I've been posting midyear updates on the 2014 trends, which got me thinking about the previous issues of our forecast. The trends CFM wrote about in TrendsWatch 2012 and 2013 are still important forces of change--If any had petered out already, they would have proved themselves to be fads, not trends! So I decided to use some Thursday posts for the rest of the summer to share recent articles illustrating trends we started following in previous years. (Note that the 2012 and 2013 editions of TrendsWatch are still available as free PDF downloads.)
First up, from TrendsWatch 2012, Crowdsourcing.
Every new technology has its potential dark side. As I mentioned in a recent post, peer-to-peer sharing services may be facilitating racial discrimination and eroding accessibility. Drones surveillance may help save elephants and rhinos, but it also nudges us towards an Orwellian future in which we are continually surveyed by a digital panopticon.
Turns out even crowdsourcing--soliciting content, solutions and suggestions from an undefined set of participants via the internet--can take a nasty turn under the right circumstances. Case in point: crowdsourcing initiatives that recruit the public to identify safety issues and concerns in their neighborhoods. When New York City introduced a interactive map of traffic hazards this year, inviting citizens to map pedestrian hazards and traffic violations, it was designed to be very civil and civic minded. Even if you ratted out a red light runner, it was the cumulative implication of such reports that mattered ("people tend to run red lights here")--your report didn't result in a ticket to the violator.
But can such efforts reflect and amplify people's fears, whether or not they are justified? An article in the Washington post yesterday aired concerns that SketchFactor, a crowdsourced safety mapping app that launched this month, promotes racism and profiling. App users file geo-tagged reports on anything from the presence of homeless people to police incidents to noisy construction, categorizing each report (e.g. "weird," "dangerous") and assigning a "sketchy" rating of 1-5. Karen McGuire, the sociologist who co-founded SketchFactor, says she did so because she believed an app could "pool everyone’s street smarts, for everyone’s good."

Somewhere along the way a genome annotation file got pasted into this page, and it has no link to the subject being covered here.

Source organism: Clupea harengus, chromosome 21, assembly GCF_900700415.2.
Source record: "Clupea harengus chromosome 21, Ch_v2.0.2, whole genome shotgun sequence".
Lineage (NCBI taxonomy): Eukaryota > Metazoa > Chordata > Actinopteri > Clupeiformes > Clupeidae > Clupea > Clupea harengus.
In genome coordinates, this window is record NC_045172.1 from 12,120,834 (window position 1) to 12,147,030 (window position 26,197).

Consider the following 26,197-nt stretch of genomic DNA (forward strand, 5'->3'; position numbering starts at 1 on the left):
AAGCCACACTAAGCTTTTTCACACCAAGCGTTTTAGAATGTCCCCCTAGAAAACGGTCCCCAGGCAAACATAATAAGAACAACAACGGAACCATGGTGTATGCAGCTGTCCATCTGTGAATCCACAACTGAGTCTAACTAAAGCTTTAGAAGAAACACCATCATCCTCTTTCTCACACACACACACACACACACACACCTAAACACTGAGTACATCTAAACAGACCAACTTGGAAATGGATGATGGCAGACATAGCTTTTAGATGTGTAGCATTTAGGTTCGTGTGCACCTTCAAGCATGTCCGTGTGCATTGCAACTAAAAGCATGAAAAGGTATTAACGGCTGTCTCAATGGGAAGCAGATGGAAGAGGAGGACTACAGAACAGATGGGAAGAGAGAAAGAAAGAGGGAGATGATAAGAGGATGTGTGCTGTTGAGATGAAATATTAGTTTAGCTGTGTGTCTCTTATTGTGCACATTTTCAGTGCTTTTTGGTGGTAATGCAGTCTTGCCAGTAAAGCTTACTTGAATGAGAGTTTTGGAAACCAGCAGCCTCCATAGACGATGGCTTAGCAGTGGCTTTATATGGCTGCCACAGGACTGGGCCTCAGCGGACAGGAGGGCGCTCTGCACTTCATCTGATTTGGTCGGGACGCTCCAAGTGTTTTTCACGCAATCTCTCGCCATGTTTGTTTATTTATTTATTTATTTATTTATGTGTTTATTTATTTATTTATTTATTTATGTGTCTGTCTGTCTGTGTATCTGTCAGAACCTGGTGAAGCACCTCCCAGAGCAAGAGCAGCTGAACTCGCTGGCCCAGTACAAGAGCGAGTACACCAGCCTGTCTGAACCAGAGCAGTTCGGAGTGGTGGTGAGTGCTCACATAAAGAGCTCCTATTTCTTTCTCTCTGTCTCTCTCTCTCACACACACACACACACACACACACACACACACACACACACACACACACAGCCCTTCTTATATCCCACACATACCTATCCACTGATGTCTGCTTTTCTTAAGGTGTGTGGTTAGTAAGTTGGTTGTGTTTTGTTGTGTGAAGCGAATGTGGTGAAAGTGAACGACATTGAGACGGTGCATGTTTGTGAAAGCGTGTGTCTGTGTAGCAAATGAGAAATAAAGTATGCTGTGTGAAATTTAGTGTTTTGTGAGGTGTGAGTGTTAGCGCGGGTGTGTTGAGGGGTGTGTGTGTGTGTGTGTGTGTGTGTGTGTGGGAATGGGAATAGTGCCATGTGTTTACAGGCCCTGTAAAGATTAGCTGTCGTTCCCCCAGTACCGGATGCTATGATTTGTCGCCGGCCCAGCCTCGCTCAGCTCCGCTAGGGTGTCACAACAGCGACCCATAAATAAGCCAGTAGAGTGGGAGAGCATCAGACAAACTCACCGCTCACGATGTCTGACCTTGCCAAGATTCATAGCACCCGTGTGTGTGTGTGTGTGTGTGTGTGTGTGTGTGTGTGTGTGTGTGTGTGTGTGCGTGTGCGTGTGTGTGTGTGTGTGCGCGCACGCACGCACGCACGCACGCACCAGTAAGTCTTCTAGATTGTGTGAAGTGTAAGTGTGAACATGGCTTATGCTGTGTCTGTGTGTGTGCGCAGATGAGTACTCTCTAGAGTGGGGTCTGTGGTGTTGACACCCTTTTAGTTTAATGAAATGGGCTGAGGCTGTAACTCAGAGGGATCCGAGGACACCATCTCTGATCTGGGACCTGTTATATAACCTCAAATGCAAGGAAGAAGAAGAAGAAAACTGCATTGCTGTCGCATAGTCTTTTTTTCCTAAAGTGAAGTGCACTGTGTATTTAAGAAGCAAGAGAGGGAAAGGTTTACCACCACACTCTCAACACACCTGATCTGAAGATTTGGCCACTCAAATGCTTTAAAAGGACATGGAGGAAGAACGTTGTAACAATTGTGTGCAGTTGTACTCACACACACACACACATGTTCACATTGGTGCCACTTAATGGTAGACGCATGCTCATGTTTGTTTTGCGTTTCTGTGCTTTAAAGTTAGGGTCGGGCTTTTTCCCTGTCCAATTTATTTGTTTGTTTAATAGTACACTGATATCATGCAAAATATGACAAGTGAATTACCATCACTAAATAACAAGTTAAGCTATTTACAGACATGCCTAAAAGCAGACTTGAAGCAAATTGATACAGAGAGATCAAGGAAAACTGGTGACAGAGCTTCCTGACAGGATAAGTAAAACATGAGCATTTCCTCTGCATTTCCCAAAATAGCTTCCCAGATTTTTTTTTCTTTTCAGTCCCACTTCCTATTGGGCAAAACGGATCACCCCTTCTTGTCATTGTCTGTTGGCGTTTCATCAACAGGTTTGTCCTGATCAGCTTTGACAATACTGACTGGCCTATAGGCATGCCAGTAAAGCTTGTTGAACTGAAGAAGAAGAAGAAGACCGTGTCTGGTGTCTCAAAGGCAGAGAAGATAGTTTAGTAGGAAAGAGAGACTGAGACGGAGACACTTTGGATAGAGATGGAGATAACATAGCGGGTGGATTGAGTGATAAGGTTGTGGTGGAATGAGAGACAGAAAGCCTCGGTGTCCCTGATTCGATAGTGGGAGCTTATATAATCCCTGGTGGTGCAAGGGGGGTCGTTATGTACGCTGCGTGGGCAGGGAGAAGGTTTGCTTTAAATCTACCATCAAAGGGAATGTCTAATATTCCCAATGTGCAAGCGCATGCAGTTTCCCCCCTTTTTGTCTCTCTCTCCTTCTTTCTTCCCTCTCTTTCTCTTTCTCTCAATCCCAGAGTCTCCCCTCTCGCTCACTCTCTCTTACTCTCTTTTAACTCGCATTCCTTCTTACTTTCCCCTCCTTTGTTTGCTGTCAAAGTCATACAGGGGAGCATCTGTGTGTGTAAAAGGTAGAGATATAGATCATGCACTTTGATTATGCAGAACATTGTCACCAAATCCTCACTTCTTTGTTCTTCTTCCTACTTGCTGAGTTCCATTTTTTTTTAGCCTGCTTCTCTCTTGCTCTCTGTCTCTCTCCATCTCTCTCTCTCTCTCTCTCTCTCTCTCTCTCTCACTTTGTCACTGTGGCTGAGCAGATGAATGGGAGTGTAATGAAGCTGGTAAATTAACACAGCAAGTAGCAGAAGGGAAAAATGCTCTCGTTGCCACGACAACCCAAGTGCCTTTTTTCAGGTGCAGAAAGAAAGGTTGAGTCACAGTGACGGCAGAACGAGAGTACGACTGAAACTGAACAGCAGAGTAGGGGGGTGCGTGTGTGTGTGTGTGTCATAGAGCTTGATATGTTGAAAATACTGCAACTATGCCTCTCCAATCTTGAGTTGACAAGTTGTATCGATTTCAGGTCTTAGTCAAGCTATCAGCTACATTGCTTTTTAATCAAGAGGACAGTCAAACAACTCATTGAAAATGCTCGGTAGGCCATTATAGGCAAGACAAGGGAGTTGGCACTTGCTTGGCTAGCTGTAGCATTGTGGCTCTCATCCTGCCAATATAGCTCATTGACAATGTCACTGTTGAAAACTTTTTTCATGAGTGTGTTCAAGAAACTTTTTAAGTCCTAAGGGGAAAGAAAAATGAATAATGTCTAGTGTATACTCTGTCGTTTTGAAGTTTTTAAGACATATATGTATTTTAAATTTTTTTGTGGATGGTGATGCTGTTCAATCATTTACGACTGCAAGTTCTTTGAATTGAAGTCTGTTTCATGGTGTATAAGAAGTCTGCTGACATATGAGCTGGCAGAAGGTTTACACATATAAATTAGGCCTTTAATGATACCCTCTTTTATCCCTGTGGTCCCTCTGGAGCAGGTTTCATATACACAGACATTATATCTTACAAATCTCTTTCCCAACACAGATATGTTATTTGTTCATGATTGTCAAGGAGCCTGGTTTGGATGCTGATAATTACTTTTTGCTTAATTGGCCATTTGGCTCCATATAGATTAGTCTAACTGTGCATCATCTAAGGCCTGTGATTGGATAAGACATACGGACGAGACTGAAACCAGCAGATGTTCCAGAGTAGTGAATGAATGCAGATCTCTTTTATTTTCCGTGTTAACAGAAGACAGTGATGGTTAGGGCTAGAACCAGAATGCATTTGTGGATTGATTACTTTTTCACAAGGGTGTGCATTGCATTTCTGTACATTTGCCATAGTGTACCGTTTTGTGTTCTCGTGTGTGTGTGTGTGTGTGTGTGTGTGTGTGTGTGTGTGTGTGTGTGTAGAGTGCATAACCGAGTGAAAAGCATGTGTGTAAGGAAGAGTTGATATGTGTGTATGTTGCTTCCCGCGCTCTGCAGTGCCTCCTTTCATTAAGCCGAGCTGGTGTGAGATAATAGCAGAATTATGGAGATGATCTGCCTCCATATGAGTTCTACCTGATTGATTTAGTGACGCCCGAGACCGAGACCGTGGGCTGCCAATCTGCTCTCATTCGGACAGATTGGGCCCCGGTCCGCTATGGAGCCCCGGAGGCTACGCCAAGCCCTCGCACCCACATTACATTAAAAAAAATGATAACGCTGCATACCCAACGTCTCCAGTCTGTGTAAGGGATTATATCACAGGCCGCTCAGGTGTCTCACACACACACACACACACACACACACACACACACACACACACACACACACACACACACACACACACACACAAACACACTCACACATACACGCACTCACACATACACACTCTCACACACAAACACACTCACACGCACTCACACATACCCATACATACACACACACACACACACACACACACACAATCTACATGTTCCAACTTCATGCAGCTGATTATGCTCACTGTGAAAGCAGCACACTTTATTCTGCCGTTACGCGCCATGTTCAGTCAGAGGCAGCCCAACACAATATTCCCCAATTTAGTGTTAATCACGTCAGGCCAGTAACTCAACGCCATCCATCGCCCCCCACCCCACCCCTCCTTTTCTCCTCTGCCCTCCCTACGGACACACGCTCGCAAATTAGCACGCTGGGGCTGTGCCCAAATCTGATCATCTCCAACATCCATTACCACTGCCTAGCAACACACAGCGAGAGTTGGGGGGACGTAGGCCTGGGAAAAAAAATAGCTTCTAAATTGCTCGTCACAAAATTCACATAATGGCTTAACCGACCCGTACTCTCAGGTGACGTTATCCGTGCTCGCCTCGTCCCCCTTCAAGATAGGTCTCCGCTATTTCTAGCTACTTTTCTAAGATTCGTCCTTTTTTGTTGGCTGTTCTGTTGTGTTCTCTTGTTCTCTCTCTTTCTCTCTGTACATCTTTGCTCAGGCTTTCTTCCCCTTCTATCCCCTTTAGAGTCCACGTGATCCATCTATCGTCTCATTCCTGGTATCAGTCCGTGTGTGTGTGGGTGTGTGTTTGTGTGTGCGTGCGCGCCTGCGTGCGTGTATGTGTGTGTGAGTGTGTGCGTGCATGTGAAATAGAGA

But the app only runs on iPhones, so critics point out that right there, the "digital divide" means that relatively more affluent people are being invited to critique city streets. Now people are worrying that the app could be used to "blacklist" communities, with some describing it as a tool for yuppies to air biases and stigmatize people and places that make them uncomfortable. Also, some people are pranking the app, entering fake incidents or humorous reports. The Washington Post article also points out that the apps mapping doesn't accurately reflect police reports of crime.
I can see the potential for this app as a instrument of empowerment, though. The fact the app doesn't reflect police stats, for example, means it can let users express concern about safety issues the police largely do not address. For example, the WP story says that McGuire intended the app to empower women to report things like cat-calling and street harassment, "invisible" crimes that don't show up on police blotters. Conceivably, users could report incidents of police harassment or other "sketchy" behavior by authorities, converting it into a tool for the oppressed. (At least, that segment of the oppressed who own iPhones).
So, food for thought--as you devise ways to harness the power of the crowd, be aware of the potential dark side of our collective human nature.
An ironic postscript: while a DC television news crew was doing a story on SketchFactor, their van was broken into and thieves took phones, computers, cameras. This story doesn't report whether the crew logged the incident on SketchFactor...